Green Adelaide is leading this program to create a more butterfly friendly city by delivering targeted management activities like plantings, as well as raising awareness about these special insects, and will work to better understand the conservation status of butterflies across Adelaide.
Habitat clearance and urban development over the last 20 or so years has reduced the amount of butterfly friendly habitat across metropolitan Adelaide. We know that butterflies are fussy eaters and some species rely on one or two particular plants for survival.
The program will focus on a range of threatened butterfly species, including the yellowish sedge-skipper, bitter-bush blue and chequered copper butterfly.
This boost in re-wilding activities is a vital step in the conservation of these native pollinators and also forms part of Adelaide’s push to become a National Park City.
The program will build on existing partnerships and programs over the coming years. We will work with key partners such as Butterfly Conservation SA, butterfly expert Alex Storlaski from Ento Search, City of Adelaide, Adelaide coastal councils, SA Seed Conservation Centre and the Kaurna people.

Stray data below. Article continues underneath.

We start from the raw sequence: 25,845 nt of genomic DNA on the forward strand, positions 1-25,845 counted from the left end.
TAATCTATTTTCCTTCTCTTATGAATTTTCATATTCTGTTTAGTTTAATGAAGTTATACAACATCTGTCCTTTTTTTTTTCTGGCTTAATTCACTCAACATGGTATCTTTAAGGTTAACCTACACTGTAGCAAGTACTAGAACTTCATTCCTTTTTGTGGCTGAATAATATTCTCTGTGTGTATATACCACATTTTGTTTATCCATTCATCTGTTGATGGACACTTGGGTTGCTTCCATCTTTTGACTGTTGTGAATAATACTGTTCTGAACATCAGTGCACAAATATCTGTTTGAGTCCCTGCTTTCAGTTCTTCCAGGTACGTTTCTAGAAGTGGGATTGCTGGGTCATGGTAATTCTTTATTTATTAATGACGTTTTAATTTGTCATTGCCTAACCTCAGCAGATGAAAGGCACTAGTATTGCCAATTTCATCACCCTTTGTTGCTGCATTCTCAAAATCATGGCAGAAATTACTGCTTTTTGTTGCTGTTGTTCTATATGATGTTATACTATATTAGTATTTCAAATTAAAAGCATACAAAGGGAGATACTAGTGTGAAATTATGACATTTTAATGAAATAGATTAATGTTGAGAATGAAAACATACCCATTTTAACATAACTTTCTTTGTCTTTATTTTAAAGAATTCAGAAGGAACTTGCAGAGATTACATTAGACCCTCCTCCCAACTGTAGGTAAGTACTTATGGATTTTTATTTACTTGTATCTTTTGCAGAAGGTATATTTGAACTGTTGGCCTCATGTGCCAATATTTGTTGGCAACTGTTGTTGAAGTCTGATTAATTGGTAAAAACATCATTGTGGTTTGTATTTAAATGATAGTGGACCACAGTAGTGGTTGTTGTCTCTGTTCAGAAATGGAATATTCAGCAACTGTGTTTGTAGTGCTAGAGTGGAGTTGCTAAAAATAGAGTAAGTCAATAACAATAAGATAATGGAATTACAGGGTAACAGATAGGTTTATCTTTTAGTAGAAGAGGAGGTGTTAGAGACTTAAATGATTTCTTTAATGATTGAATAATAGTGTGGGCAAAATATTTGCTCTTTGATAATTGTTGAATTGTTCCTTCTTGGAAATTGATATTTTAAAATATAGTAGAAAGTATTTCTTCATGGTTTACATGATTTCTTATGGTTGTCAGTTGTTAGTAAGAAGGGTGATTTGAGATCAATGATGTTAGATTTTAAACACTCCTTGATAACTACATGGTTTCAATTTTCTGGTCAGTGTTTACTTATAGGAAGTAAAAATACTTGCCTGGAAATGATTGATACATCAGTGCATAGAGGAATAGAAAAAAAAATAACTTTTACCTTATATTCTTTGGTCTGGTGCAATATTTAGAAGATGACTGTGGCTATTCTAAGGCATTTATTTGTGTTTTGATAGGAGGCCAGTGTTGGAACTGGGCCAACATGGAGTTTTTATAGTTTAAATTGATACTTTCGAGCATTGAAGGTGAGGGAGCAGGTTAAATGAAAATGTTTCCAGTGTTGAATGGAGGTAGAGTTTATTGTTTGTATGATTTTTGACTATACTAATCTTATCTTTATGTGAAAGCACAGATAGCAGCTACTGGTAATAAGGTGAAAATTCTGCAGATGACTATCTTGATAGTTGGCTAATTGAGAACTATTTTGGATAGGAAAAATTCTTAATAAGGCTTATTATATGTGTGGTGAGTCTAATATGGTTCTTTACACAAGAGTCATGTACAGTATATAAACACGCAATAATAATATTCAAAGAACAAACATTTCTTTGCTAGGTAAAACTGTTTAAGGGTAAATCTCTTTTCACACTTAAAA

(Banner image credit: Andy Young)
Butterflies do more for us than just adding colour and beauty to our gardens.
Butterflies are special native pollinators, and an essential building block of a healthy environment. They help fruits, vegetables and flowers to produce new seeds.
They are also an important — though low-level — member of the food chain. They’re a food source for birds, spiders, lizards, mice and other animals. Caterpillars are also eaten by bats and birds among other creatures.
South Australia has 78 species of butterfly and Australia has a total of around 400.
Adelaide has around 30 threatened butterfly species including the yellowish sedge-skipper, bitter-bush blue and the chequered copper butterfly.